Michael Anderson, senior environmental engineer with the DNR, provided the email to Bleeding Heartland. When asked on September 6 if he had heard back regarding the ownership question, Anderson responded, “No, not yet. Will need to be resolved before any final permit is issued.”

Anderson submitted a Notice of Intent to grant the Goldfield SCS Capture well permit to the Eagle Grove Eagle newspaper on September 6. It is slated to be published on September 13, with public comments accepted through October 4.  

Bleeding Heartland asked Anderson if the same ownership issue is at play with the Lawler SCS Capture, LLC permit, which has already been granted. At this writing, he has not responded.


A study published in the March 2021 issue of ScienceDirect documents the immense water footprint of carbon capture and storage technologies, explaining, “Large-scale deployment of carbon capture and storage could double the water footprint of humanity.”

Climate Central, a nonprofit comprised of independent scientists and communicators who research and report on climate change, ranked Iowa among the top three U.S. states most vulnerable to drought in a 2020 study. South Dakota ranked among the top five.

The median of 20 to 120 gallons of water per minute, Powell’s estimate of facility usage, is 70 gallons of water per minute. It is difficult to calculate with any precision just how much water Summit Carbon will use to capture CO2 at its thirteen partner ethanol plants in Iowa. Hypothetically, assuming thirteen plants are operational around the clock, 365 days a year, yields an estimated withdrawal rate of 478,296,000 gallons per year.

  • 70 gallons of water per minute multiplied by the 13 ethanol plants in Iowa is equal to 910 gallons of water per minute.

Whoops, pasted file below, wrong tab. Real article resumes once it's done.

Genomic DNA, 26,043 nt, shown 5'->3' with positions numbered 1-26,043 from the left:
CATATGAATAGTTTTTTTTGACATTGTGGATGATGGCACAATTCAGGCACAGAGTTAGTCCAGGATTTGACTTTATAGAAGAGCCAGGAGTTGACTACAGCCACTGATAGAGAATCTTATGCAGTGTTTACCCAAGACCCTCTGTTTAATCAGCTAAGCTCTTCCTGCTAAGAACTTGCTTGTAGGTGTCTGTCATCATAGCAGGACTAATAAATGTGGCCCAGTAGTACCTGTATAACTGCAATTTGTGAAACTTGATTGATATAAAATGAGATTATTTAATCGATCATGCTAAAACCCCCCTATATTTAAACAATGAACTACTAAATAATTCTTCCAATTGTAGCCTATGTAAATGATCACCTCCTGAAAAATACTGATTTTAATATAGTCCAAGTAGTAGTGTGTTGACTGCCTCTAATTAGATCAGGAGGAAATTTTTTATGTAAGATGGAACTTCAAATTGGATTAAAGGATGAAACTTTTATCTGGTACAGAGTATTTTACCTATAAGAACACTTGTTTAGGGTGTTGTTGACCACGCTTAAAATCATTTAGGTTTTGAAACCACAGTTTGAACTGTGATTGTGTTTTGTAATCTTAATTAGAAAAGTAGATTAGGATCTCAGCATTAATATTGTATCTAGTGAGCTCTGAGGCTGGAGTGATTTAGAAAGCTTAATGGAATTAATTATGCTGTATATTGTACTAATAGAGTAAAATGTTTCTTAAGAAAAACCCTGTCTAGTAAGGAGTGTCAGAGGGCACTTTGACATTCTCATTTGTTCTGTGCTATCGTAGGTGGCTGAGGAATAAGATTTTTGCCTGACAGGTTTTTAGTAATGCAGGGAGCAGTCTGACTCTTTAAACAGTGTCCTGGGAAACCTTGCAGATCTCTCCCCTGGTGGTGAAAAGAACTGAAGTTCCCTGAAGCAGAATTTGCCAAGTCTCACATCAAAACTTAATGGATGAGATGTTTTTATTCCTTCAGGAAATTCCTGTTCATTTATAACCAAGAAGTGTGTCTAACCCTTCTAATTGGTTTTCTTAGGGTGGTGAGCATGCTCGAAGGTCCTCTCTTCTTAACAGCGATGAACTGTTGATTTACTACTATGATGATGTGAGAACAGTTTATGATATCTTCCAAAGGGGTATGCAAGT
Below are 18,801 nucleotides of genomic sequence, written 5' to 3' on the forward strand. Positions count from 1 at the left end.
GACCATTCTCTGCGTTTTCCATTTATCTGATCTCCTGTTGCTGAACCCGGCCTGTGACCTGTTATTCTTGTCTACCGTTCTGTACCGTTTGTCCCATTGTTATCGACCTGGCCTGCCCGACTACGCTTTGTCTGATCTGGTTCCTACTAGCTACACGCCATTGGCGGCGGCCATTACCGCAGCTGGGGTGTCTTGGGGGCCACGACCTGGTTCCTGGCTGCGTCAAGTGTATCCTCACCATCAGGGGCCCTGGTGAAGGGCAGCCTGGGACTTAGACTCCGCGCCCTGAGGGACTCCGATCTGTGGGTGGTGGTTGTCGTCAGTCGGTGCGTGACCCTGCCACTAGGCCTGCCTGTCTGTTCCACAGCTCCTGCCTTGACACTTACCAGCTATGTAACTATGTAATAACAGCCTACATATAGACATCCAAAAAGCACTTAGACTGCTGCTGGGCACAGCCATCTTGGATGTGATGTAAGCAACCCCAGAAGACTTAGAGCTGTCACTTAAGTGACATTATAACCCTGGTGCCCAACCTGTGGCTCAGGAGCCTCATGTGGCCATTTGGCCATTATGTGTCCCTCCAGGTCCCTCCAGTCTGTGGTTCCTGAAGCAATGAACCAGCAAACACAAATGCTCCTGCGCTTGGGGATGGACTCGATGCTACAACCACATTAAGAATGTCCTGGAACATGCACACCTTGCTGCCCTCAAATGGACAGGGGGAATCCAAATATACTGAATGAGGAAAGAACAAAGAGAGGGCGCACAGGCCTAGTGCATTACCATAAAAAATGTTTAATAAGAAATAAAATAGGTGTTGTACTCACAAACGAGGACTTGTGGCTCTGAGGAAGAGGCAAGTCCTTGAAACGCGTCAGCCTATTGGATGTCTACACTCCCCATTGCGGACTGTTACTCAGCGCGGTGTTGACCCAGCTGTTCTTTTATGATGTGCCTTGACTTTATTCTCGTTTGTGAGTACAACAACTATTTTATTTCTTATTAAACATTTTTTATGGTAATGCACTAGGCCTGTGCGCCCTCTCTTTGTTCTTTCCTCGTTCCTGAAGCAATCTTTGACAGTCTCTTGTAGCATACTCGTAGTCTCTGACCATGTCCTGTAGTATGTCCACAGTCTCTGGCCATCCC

• 910 gallons of water per minute multiplied by 1,440 (the number of minutes in a day) is equal to 1,310,400 gallons of water per day.
  • 1,310,400 gallons of water per day multiplied by 365 (the number of days in a year) is equal to 478,296,000 gallons of water per year.

Certainly not all of these plants will be operational 24/7, 365 days a year, indicating the figures above are overestimates. But when factoring Bruce Rastetter’s remarks at an American Carbon Alliance event on August 14, these figures may be low. That’s because, according to the University of Illinois Extension, it takes approximately three gallons of water to make one gallon of ethanol, and Rastetter is predicting major expansions in ethanol plants that have signed on to the pipeline. If any of these ethanol plants also begin to produce sustainable aviation fuel, water usage will likely rise even further.

According to Rastetter,

We’re in a competition with electric vehicles, and we have to lower the carbon footprint, work with the oil and gas industry to maintain the combustion engine, and the reality is, every one of our plants that’s signed up with us has engineering plans being drawn up today to grow by 25 percent.

In October 2022, the Iowa Utilities Board denied a request to conduct an environmental impact study on the potential effects of the proposed Summit Carbon pipeline. The ruling stated in part: “As found by the Board in the Dakota Access docket, the Board does not consider a separate EIS beyond the statutory requirements in Iowa Code chapter 479B to be necessary.”

Top image of corn field affected by drought is by user Here, available via Shutterstock.

About the Author(s)

Nancy Dugan

  • Iowa is part of the carbon economy alliance against electrification and it's a bipartisan effort...

    good thing the region isn’t facing any droughts/water-shortages, yer doing G_d’s work Nancy if only Dems from the federal government down to the local level weren’t in on the extraction shell-game we might at least be able to put up a fight they would notice.

  • I think of the hard-working smart young Iowans I know who deeply care about Iowa's landscape and resources....

    …when I need to lower my blood pressure a little after reading Nancy Dugan’s latest. Thank you again for your good work, Nancy. Iowa is lucky to have you.